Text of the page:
How do I prevent browser hijacking?
There are several simple steps and rules to greatly reduce the risk of browser hijacking. I can’t promise that you can eliminate that risk, even if you follow all these steps.
One of the biggest factors in mitigating the risk of browser hijacking is our behavior as we browse the net. We should avoid suspicious and dangerous web sites. Many “adult” web sites, run by less scrupulous persons, open forums for uploading and downloading software and media, many eastern European and asian web sites are (unfortunately) risky. If you run one of the sites I’ve described, please consider before you react out of hand and condemn me for making this generalization–it’s true. If you’re not doing anything wrong I’m not talking about you.
If a site contains pirated software or other illegal content, it’s far more likely to contain viruses, malware, and spyware.
In a work environment, have a clear policy about what web sites are appropriate to visit. Most medium-sized businesses, larger companies, and corporate enterprises have policies prohibiting visiting such web sites, and also usually have network security measures in place blocking access to these sites. Such software can’t be perfect, of course.
At home, children are often less suspicious and discriminating about what links they will click, software they might run, and so forth. Parents should communicate clearly what the rules are for surfing the web, using the computer, and how to know if something “looks wrong.” Parents should install parental control software when younger children are allowed to access the Internet. The newest versions of Windows, Windows Vista and Windows Live One Care, have parental control software built-in.
Know what you’re running and downloading
Before downloading, running, and installing any software, be sure you know what it is, and that the source is trustworthy. Many security software packages, and other software, may include methods to validate the software is legitimate and unchanged. Obviously, don’t just blindly run or save a program just because a window pops up asking you to! If you are not completely certain you intended to download and install this software, click Cancel or No. Free software may have unwanted malware attached to the install package, intentionally (or unintentionally) by the software provider. This is especially true if the source of the software is an open forum for downloading software, with little or no administrative oversight.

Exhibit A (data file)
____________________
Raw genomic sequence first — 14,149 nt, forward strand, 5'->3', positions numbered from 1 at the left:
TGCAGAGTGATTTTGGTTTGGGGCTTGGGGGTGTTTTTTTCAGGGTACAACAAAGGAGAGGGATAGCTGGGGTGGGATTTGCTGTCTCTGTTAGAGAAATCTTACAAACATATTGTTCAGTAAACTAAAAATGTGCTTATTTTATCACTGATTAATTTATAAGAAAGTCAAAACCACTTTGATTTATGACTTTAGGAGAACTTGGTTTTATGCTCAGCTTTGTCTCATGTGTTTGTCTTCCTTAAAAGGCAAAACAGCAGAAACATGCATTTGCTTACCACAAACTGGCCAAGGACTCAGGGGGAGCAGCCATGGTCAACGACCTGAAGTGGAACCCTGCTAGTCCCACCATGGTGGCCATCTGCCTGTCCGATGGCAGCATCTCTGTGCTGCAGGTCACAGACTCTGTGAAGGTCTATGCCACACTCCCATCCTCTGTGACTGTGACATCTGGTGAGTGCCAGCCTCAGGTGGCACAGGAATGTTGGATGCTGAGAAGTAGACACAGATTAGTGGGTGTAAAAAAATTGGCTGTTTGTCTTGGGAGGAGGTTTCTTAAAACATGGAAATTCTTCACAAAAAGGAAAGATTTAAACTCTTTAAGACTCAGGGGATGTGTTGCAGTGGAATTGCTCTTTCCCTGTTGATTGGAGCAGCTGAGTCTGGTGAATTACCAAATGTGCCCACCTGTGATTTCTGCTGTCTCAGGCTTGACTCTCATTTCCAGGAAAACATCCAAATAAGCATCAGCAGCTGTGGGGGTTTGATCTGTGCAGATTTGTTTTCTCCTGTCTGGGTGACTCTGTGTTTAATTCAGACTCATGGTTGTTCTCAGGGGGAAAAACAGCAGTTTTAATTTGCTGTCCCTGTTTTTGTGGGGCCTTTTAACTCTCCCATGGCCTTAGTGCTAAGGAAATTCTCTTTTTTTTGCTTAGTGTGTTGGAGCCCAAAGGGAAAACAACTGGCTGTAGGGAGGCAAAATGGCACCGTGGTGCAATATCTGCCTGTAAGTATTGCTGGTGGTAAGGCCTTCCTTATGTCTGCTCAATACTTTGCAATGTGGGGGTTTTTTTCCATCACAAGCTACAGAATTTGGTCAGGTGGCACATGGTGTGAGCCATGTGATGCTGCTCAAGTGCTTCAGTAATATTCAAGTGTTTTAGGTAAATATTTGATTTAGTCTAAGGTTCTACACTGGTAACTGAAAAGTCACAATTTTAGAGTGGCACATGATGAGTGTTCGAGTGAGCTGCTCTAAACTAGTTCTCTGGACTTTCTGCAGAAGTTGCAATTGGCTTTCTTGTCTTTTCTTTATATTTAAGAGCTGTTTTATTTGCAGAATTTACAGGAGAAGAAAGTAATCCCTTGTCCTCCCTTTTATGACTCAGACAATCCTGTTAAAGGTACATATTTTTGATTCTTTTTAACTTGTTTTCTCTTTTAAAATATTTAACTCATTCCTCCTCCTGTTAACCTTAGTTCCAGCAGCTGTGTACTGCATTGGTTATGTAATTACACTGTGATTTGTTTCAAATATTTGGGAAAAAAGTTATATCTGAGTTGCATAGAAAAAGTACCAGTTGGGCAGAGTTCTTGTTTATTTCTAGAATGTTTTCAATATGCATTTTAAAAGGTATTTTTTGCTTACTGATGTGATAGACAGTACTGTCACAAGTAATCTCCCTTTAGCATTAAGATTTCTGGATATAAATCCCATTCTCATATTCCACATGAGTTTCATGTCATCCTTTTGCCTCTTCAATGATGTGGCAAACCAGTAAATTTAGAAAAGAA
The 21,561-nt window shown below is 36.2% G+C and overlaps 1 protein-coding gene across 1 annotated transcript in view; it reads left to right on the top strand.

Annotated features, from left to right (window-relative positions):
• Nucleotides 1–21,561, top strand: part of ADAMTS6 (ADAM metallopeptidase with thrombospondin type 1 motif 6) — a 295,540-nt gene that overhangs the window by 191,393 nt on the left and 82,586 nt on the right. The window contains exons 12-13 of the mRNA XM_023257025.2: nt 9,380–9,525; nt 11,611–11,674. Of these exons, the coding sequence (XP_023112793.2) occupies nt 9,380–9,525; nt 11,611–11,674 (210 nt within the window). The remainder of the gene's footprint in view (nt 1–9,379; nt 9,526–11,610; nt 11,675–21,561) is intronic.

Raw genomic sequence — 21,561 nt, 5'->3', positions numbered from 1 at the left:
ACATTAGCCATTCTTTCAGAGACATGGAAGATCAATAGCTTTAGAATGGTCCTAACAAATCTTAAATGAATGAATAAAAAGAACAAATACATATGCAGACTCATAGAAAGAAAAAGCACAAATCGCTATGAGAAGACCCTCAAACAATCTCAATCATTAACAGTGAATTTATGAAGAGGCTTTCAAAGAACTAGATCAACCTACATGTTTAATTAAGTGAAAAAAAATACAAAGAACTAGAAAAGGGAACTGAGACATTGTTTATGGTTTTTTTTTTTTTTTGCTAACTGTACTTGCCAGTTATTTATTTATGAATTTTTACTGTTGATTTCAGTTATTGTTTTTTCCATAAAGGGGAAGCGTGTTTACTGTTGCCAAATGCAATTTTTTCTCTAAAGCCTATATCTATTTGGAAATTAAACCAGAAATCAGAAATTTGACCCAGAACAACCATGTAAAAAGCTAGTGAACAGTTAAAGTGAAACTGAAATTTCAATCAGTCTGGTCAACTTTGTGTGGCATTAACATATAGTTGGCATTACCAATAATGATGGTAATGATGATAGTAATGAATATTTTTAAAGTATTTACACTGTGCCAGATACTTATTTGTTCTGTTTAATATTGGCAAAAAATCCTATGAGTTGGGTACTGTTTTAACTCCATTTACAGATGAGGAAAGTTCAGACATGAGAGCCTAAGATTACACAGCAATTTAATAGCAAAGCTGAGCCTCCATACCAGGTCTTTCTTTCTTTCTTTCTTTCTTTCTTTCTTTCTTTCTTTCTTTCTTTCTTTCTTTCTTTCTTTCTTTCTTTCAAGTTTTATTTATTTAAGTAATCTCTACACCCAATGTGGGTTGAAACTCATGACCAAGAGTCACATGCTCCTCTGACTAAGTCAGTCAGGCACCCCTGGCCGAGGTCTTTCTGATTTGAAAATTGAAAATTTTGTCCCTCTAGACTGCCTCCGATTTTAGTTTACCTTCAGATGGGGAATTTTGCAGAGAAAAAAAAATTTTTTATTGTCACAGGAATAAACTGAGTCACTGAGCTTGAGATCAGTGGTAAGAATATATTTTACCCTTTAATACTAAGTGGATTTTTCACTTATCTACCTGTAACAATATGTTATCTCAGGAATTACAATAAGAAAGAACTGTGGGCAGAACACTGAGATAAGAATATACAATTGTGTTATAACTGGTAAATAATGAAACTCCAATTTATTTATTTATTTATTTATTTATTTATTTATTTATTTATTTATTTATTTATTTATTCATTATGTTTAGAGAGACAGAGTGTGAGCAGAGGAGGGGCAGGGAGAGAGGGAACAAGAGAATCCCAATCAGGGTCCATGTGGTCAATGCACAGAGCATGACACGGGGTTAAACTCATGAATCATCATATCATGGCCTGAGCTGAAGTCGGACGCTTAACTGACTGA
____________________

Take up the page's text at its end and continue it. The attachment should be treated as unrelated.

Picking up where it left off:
Make these changes to your browser settings
For home users or users without a corporate security policy in place, you can change security settings in your browser to help stop browser hijacking.
Disable pop-ups. If a web site you use regularly requires pop-ups to function properly, you can configure your browser to allow pop ups from just those web sites that need them.
If you are using Internet Explorer, you can use the Trusted sites zone to add safe and trusted sites access to your browser. This is better than lowering the security settings in IE for all web sites.
To add a site to the Trusted sites zone:
On the Tools menu, click Internet Options, and then click Security.
Click on Trusted sites, type or copy the URL for the site that you trust, then click Add.
Use protective software and keep your system updated
If you don’t have it already, download and install good anti-virus & anti-spyware software. If you do have it, make sure that the virus and malware definitions are up to date.
Consider using Microsoft’s automatic updates. Windows 2000, Windows XP, and Windows Vista have the ability to install security patches and updates installed automatically as soon as they are available. Some users and companies may want or need to perform this process manually.
You may want to download and install the latest version of your web browser, unless you have a compelling reason for not doing so. Again, some business and enterprises will have controls in place to ensure all users are using the same versions of software, so this is not an option for the individual user. If you are a user in such a company, talk to your technical support team or the information security staff if you are seeing recurring problems with browser hijacking.
This post is part of the series: Browser Hijacking: What It Is, How To Fix It, And How To Prevent It
It can be quite shocking if suddenly a cascade of browser windows open, filling the screen with random or offensive content. Discovering that you can’t go to some web sites, that your home page or bookmarks are changed is frustrating as well. This is browser hijacking. You can fix it and prevent it!